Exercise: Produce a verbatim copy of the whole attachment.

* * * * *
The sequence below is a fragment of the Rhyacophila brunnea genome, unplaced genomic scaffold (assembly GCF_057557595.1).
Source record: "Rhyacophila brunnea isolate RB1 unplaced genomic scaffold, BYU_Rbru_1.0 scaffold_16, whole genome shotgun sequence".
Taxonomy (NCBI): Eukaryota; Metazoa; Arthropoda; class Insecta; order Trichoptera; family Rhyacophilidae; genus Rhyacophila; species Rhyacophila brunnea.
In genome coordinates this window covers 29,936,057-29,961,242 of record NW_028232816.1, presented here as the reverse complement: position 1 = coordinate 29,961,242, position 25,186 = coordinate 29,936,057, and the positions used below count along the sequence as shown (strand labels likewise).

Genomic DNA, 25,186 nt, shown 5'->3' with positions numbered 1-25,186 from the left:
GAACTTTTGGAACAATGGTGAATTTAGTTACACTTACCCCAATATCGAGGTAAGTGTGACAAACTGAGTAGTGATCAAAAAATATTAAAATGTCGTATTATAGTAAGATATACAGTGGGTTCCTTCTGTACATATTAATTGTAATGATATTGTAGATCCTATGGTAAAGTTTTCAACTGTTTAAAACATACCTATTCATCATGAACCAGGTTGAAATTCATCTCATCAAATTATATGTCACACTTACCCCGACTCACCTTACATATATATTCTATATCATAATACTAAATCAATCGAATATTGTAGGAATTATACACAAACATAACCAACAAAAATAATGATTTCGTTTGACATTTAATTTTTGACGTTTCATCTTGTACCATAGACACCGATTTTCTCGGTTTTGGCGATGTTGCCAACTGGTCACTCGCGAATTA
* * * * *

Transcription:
The sequence below is a fragment of the Rhyacophila brunnea genome, unplaced genomic scaffold (assembly GCF_057557595.1).
Source record: "Rhyacophila brunnea isolate RB1 unplaced genomic scaffold, BYU_Rbru_1.0 scaffold_16, whole genome shotgun sequence".
Taxonomy (NCBI): Eukaryota; Metazoa; Arthropoda; class Insecta; order Trichoptera; family Rhyacophilidae; genus Rhyacophila; species Rhyacophila brunnea.
In genome coordinates this window covers 29,936,057-29,961,242 of record NW_028232816.1, presented here as the reverse complement: position 1 = coordinate 29,961,242, position 25,186 = coordinate 29,936,057, and the positions used below count along the sequence as shown (strand labels likewise).

Genomic DNA, 25,186 nt, shown 5'->3' with positions numbered 1-25,186 from the left:
GAACTTTTGGAACAATGGTGAATTTAGTTACACTTACCCCAATATCGAGGTAAGTGTGACAAACTGAGTAGTGATCAAAAAATATTAAAATGTCGTATTATAGTAAGATATACAGTGGGTTCCTTCTGTACATATTAATTGTAATGATATTGTAGATCCTATGGTAAAGTTTTCAACTGTTTAAAACATACCTATTCATCATGAACCAGGTTGAAATTCATCTCATCAAATTATATGTCACACTTACCCCGACTCACCTTACATATATATTCTATATCATAATACTAAATCAATCGAATATTGTAGGAATTATACACAAACATAACCAACAAAAATAATGATTTCGTTTGACATTTAATTTTTGACGTTTCATCTTGTACCATAGACACCGATTTTCTCGGTTTTGGCGATGTTGCCAACTGGTCACTCGCGAATTA